• The company hired the agency has case studies and happy customers; in other words, product market fit; and they've already executed on outreach before to validate the channel

  • The price per meeting accounts for all the value being delivered and not just the meetings that are being booked in the immediate

  • The customer has set clear expectations with the agency on all the value being delivered in addition to the meetings and the agency agrees to deliver these things

 

Now just because something is possible, doesn't mean it's the best option. I personally think that paying someone 100% based on meetings generated is not a good model, at least not at first. I also don't think it's realistic to quantify and accurately record all the other means of value aside from the bookings generated so that a purely performance based model can happen.

 

So what is the best option you might ask?

 

I would say, no need to invent anything new, just look to the sales person in most companies today and what do they get paid?

 

A base fee + commission.

 

The base fee covers the mandatory responsibilities of their job that don't directly account for the sales, or meetings, being booked immediately. Like the reporting on marketing and messaging feedback, recording longer term follow ups that the rep might not ever get paid commission on, etc.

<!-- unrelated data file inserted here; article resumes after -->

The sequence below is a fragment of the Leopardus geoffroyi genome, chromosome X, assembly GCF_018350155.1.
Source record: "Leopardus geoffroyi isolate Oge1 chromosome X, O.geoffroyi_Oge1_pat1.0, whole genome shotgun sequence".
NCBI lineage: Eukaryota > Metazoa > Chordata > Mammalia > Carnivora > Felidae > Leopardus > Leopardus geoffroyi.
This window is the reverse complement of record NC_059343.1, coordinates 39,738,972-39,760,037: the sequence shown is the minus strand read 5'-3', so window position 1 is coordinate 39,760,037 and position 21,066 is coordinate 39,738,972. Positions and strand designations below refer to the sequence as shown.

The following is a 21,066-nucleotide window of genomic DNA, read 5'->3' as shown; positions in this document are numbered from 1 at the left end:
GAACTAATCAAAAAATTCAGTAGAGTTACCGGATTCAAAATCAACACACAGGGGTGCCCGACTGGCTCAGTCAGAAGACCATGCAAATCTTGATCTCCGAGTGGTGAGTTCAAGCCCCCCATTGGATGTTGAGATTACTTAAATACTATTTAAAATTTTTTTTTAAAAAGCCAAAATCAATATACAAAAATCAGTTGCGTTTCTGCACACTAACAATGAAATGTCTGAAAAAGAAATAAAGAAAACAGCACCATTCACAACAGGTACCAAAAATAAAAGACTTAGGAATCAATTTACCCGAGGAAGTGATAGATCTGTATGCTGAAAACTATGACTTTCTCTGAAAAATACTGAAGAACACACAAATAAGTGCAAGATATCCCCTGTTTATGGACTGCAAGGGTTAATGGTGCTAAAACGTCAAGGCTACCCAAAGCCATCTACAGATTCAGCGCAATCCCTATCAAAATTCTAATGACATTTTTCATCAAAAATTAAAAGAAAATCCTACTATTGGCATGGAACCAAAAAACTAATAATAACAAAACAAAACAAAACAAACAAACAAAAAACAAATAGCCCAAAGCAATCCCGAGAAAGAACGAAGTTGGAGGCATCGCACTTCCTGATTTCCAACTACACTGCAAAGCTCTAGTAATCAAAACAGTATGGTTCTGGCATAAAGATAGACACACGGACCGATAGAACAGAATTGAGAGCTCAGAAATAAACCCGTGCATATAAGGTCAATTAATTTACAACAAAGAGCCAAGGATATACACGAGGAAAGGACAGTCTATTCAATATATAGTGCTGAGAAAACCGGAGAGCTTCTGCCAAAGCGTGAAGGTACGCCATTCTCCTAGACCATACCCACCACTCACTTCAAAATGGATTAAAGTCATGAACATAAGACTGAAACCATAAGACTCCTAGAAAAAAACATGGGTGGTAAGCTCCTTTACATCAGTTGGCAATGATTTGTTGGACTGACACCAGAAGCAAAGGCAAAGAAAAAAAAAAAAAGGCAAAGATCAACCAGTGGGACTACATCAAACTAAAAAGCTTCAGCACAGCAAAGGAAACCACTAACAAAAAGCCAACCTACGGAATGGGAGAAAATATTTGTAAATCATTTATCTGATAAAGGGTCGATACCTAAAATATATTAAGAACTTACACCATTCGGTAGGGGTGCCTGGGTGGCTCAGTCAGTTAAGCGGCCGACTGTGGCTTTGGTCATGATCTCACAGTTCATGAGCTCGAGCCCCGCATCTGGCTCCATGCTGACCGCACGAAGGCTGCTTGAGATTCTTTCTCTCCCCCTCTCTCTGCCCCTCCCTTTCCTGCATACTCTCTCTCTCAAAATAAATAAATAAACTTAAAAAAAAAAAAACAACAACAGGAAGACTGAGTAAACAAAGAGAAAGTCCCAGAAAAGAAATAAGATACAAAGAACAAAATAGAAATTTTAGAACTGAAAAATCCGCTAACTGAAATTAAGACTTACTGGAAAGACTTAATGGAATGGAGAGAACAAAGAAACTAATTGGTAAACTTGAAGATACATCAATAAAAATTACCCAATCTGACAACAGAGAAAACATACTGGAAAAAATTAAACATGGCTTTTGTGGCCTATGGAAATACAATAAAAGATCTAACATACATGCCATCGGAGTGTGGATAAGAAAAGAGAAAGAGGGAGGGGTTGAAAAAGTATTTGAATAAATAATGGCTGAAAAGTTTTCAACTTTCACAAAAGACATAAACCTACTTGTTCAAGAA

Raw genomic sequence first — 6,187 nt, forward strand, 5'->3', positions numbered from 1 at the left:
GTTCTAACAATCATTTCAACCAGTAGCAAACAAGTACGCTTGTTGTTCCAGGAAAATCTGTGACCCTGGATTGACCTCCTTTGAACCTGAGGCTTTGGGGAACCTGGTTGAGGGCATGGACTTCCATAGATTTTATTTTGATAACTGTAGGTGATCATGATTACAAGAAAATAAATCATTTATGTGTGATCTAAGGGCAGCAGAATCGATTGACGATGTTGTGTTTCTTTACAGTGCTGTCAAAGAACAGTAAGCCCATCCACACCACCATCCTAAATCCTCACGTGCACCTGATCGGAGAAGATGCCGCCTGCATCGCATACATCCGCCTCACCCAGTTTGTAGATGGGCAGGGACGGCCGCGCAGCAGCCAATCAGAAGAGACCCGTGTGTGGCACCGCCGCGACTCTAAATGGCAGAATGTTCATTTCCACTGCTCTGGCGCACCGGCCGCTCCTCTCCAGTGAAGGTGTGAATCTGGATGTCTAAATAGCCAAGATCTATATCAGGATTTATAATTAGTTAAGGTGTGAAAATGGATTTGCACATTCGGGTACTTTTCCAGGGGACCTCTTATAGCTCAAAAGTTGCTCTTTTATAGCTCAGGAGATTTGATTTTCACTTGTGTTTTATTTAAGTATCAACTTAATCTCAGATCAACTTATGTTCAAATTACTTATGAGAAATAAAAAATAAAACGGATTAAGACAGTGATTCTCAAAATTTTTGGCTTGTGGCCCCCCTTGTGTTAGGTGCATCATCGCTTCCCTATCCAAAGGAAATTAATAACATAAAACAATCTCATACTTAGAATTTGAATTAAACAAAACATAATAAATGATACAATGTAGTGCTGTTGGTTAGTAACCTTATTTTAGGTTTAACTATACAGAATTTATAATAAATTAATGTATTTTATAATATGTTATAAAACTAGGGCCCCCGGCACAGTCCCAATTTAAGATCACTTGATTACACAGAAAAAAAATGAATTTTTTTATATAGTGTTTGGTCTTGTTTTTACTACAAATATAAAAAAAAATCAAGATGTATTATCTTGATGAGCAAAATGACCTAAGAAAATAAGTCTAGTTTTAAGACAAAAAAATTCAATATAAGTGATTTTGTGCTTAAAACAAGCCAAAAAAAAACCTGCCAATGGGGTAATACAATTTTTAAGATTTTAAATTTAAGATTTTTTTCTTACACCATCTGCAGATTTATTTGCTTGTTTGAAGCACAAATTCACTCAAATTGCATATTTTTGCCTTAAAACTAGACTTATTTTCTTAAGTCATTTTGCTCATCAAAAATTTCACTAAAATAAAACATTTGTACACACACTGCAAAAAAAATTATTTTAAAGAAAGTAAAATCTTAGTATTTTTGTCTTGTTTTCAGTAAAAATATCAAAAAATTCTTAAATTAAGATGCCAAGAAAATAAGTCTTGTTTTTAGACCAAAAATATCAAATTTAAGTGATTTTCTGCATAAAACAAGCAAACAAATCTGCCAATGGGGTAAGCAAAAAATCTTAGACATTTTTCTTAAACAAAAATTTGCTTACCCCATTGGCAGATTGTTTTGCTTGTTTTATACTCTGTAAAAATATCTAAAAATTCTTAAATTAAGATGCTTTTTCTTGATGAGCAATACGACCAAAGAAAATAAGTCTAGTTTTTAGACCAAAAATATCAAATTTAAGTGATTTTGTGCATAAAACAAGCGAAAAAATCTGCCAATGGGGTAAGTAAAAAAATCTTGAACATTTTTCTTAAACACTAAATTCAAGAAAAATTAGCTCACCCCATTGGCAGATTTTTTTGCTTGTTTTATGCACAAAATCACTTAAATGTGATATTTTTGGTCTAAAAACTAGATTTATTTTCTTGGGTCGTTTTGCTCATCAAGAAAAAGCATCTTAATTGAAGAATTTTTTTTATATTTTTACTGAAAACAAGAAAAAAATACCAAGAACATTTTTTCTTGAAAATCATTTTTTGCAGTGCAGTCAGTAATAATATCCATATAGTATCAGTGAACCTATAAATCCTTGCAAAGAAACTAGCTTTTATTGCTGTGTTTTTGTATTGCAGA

Keep in mind too, when a sales rep is working for a company they're being supplied with the tools to do the job. Licensing to SEPs, email searching/verification, list building resources, and more. This all costs money and no organization would expect an SDR to pay for that themselves.

 

Then there's the success or performance fee, and this commission is what incentivizes the rep or SDR/BDR to hit quotas and be aggressive.

 

There's a reason this is the standard in the sales world. It's because it works. So that's what I would say is the best model.

 

How you split that up, to me, depends on what end of the spectrum you're on.

 

If your business is brand new and it's never generated meetings with cold contacts before, then it's likely there's some experiments that need to be conducted to dial in your messaging so that a per meeting fee is realistic. So maybe the the base fee / commission split is heavier on the base fee side.

 

As the outreach channel is tuned in and meetings are able to be generated consistently, it could move the other way and lean heavier on the success based fees. Again, not rocket science and pretty much what's happening in most sales orgs now.

 

This is for the agency or SDR and the client or employer to agree on what's fair.

 

And that's it. That's my logic on what I think is fair and incentivizes an agency or SDR the most.